He has left a wife and six children. He has been Fence Viewer since 1822, and was a member of the Common Council in 1843, was an original pew owner and member of the Hawes Place Society, and continued so to his death. As a man, he was strictly honest, always to be relied on in business transactions, an excellent neighbor, a good citizen, a firm unyielding friend of temperance, and had been for 18 years. He formerly sold liquor, had a license, but seeing its evil he gave it up in 1834. In politics – a Jeffersonian Democrat, repeatedly a candidate for office by that party. In 1848 he became a Free Soiler, as firm and unyielding as he had previously been Democratic. In religion,- he was in former years a strict Baptist, an active, praying, faithful member of the Baptist church. In 1834 he read Thomas Paine’s Age of Reason; this, with other causes, changed his views, and he asked and received his honorable discharge from the Baptist church; then went to the extreme point the other way. His views, to which he has adhered 18 years, and in the full faith of which he died, were- that there was no God, except a God of Nature; that death is an eternal sleep, that when he died that was the end of him- annihilation.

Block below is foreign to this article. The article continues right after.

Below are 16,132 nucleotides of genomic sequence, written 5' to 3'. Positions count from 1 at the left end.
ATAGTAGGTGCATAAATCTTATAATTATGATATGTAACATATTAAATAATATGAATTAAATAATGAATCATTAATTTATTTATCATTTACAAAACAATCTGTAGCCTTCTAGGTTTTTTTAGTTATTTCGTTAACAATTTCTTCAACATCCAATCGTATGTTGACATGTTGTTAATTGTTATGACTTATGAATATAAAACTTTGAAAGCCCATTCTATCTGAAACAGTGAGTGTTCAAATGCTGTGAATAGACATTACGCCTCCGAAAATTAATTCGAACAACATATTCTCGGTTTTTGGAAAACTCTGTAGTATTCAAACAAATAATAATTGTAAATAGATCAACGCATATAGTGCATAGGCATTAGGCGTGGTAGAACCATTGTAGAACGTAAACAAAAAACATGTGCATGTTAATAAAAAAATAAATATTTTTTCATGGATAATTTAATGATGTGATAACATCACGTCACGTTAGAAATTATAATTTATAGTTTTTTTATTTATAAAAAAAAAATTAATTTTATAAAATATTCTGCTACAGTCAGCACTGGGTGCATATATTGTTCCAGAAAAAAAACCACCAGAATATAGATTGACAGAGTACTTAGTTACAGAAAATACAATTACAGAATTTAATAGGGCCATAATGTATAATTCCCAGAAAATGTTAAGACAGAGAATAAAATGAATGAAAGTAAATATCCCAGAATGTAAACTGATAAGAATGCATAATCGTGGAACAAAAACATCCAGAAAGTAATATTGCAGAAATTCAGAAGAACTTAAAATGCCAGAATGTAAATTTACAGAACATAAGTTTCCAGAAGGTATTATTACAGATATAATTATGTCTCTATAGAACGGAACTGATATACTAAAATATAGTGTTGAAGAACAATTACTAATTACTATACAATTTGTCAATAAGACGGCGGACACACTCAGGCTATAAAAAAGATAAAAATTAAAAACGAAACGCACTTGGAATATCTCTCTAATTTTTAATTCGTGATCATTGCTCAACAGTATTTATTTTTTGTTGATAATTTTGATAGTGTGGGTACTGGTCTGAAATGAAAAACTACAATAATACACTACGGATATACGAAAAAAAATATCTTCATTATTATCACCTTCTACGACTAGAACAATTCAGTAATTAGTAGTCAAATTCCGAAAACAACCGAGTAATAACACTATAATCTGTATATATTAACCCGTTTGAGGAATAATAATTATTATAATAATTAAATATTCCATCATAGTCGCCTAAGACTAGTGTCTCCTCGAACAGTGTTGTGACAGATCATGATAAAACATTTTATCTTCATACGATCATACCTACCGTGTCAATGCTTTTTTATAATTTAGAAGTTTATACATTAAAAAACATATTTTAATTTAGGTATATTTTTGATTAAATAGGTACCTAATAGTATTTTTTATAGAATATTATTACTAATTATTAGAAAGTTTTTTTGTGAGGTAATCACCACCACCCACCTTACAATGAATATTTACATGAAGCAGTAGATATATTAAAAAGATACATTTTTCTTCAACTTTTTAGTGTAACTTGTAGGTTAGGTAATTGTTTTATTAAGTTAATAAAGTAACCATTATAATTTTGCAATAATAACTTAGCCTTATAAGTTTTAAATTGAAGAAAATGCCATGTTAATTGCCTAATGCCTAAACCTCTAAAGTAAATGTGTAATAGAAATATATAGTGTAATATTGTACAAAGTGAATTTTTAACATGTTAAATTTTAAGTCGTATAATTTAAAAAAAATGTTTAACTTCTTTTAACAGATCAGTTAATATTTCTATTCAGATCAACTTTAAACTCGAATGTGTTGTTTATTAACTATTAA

He gave full directions as to his funeral; that he should be put in a pine coffin and buried in the burying ground at the Point, which was done; and also left an address to be read at his funeral by Horace Seaver, Esq. Editor of the Investigator. After consultation of his friends with Mr. Seaver* it was deemed best that he should be buried from the Hawes Place Meeting House, and Rev. Lemuel Capen deliver an Address and make a prayer, which was done on Wednesday afternoon at 2 o’clock. The funeral was attended by a large number of relatives and friends. The Address of Mr. Capen dwelt on the life and character of the deceased.

Mr. Emerson has left a Will. He gave to the Infidel Society five hundred dollars, but as they are not known to the law, it is doubtful whether they can receive it. The rest of his property goes to his wife and children.

The complaint causing his death was general debility of the system- consumption of the blood, caused by advancing old age. He had been failing about one year and six months; he retained all his mental faculties to the last, and though at times in great distress, died calmly without a struggle.”

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Click here to see Part 2
Continued tomorrow with more on Romanus Emerson

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Copyright 2010, Heather Wilkinson Rojo